What is chirality and how did it get in my molecules? – Michael Evans

In the early days of organic chemistry, chemists understood
that molecules were made of atoms connected through chemical bonds. However, the three-dimensional
shapes of molecules were utterly unclear, since they couldn’t
be observed directly. Molecules were represented using
simple connectivity graphs like the one you see here. It was clear to savvy chemists
of the mid-19th century that these flat representations
couldn’t explain many of their observations. But chemical theory hadn’t provided
a satisfactory explanation for the three-dimensional
structures of molecules. In 1874, the chemist Van’t Hoff
published a remarkable hypothesis: the four bonds of a saturated carbon atom point to the corners of a tetrahedron. It would take over 25 years for the quantum revolution
to theoretically validate his hypothesis. But Van’t Hoff supported
his theory using optical rotation. Van’t Hoff noticed that only compounds
containing a central carbon bound to four different atoms or groups rotated plane-polarized light. Clearly there’s something unique
about this class of compounds. Take a look at the two molecules
you see here. Each one is characterized
by a central, tetrahedral carbon atom bound to four different atoms: bromine, chlorine, fluorine, and hydrogen. We might be tempted to conclude
that the two molecules are the same, if we just concern
ourselves with what they’re made of. However, let’s see if we can
overlay the two molecules perfectly to really prove
that they’re the same. We have free license to rotate
and translate both of the molecules as we wish. Remarkably though, no matter how we move the molecules, we find that perfect superposition
is impossible to achieve. Now take a look at your hands. Notice that your two hands
have all the same parts: a thumb, fingers, a palm, etc. Like our two molecules under study, both of your hands are made
of the same stuff. Furthermore, the distances between stuff
in both of your hands are the same. The index finger
is next to the middle finger, which is next to the ring finger, etc. The same is true
of our hypothetical molecules. All of their internal distances are the same. Despite
the similarities between them, your hands, and our molecules, are certainly not the same. Try superimposing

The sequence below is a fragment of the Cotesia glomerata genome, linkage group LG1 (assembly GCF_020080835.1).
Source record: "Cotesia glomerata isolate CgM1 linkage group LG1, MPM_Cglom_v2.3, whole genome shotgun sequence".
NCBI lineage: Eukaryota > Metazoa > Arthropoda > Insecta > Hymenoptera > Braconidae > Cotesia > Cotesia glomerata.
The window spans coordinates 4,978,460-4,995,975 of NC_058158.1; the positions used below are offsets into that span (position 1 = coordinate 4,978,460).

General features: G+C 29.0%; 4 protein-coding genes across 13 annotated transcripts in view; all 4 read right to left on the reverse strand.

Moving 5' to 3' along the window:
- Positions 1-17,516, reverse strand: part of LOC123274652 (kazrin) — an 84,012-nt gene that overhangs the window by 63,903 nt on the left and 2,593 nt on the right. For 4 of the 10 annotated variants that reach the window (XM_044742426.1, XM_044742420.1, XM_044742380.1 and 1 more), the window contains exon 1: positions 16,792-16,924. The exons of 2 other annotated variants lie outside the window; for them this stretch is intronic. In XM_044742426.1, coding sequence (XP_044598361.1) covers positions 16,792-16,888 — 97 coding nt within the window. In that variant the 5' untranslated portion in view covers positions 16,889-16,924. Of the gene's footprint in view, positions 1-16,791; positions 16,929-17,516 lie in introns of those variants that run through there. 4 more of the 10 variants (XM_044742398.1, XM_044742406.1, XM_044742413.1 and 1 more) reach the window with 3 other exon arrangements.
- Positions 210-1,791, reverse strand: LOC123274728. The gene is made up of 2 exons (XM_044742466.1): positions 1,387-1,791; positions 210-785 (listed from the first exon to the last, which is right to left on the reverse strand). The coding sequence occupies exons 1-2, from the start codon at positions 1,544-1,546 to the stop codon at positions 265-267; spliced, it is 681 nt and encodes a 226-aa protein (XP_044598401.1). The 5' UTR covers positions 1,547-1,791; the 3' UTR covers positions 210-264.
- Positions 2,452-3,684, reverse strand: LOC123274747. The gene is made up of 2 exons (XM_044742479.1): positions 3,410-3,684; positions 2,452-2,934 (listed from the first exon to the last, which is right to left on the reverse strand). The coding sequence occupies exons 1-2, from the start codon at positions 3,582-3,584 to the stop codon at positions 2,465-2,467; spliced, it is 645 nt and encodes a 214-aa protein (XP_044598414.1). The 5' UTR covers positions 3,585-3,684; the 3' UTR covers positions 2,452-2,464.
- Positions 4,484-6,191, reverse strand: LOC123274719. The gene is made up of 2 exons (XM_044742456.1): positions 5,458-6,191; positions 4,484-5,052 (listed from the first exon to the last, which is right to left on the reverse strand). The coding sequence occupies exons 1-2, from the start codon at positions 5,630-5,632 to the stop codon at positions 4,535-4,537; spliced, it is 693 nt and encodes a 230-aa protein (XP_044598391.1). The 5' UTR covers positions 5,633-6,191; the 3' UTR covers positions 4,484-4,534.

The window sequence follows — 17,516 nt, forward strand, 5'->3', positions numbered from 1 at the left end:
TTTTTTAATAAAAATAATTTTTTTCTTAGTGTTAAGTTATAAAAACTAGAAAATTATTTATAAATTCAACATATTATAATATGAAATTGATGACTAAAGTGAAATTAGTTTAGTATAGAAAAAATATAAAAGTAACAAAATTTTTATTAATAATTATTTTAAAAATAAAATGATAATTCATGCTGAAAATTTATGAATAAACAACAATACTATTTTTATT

your hands on one another. Just like our molecules from before, you’ll find that it can’t
be done perfectly. Now, point your palms toward one another. Wiggle both of your index fingers. Notice that your left hand
looks as if it’s looking in a mirror at your right. In other words, your hands
are mirror images. The same can be said of our molecules. We can turn them so
that one looks at the other as in a mirror. Your hands
– and our molecules – possess a spatial property
in common called chirality, or handedness. Chirality means exactly
what we’ve just described: a chiral object is not
the same as its mirror image. Chiral objects are very special
in both chemistry and everyday life. Screws, for example, are also chiral. That’s why we need the terms
right-handed and left-handed screws. And believe it or not,
certain types of light can behave like chiral screws. Packed into every linear,
plane-polarized beam of light are right-handed and left-handed parts that rotate together
to produce plane polarization. Chiral molecules, placed
in a beam of such light, interact differently
with the two chiral components. As a result, one component of the light
gets temporarily slowed down relative to the other. The
effect on the light beam is a rotation of its plane
from the original one, otherwise known as optical rotation. Van’t Hoff and later chemists
realized that the chiral nature of tetrahedral carbons can explain
this fascinating phenomenon. Chirality is responsible for all kinds
of other fascinating effects in chemistry, and everyday life. Humans tend to love symmetry and so if you look around you,